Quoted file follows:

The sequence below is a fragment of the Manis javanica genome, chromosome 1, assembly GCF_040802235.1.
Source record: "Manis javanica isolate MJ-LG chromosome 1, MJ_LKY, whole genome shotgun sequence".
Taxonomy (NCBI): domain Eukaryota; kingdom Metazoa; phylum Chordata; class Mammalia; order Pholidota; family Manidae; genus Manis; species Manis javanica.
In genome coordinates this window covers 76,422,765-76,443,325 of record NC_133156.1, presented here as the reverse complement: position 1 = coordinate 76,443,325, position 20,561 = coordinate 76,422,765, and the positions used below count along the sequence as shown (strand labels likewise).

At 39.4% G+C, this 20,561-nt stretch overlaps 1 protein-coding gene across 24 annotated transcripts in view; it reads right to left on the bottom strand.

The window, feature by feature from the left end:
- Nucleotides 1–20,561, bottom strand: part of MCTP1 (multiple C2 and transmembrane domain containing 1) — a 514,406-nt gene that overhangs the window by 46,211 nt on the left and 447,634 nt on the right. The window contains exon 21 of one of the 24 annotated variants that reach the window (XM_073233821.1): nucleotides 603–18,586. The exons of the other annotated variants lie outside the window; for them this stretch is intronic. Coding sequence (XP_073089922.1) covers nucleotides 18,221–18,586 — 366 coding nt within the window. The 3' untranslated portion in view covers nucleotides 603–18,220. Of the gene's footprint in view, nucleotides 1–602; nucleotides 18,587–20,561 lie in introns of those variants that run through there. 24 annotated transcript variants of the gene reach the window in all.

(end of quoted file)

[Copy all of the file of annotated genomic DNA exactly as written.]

The sequence below is a fragment of the Manis javanica genome, chromosome 1, assembly GCF_040802235.1.
Source record: "Manis javanica isolate MJ-LG chromosome 1, MJ_LKY, whole genome shotgun sequence".
Taxonomy (NCBI): domain Eukaryota; kingdom Metazoa; phylum Chordata; class Mammalia; order Pholidota; family Manidae; genus Manis; species Manis javanica.
In genome coordinates this window covers 76,422,765-76,443,325 of record NC_133156.1, presented here as the reverse complement: position 1 = coordinate 76,443,325, position 20,561 = coordinate 76,422,765, and the positions used below count along the sequence as shown (strand labels likewise).

At 39.4% G+C, this 20,561-nt stretch overlaps 1 protein-coding gene across 24 annotated transcripts in view; it reads right to left on the bottom strand.

The window, feature by feature from the left end:
- Nucleotides 1–20,561, bottom strand: part of MCTP1 (multiple C2 and transmembrane domain containing 1) — a 514,406-nt gene that overhangs the window by 46,211 nt on the left and 447,634 nt on the right. The window contains exon 21 of one of the 24 annotated variants that reach the window (XM_073233821.1): nucleotides 603–18,586. The exons of the other annotated variants lie outside the window; for them this stretch is intronic. Coding sequence (XP_073089922.1) covers nucleotides 18,221–18,586 — 366 coding nt within the window. The 3' untranslated portion in view covers nucleotides 603–18,220. Of the gene's footprint in view, nucleotides 1–602; nucleotides 18,587–20,561 lie in introns of those variants that run through there. 24 annotated transcript variants of the gene reach the window in all.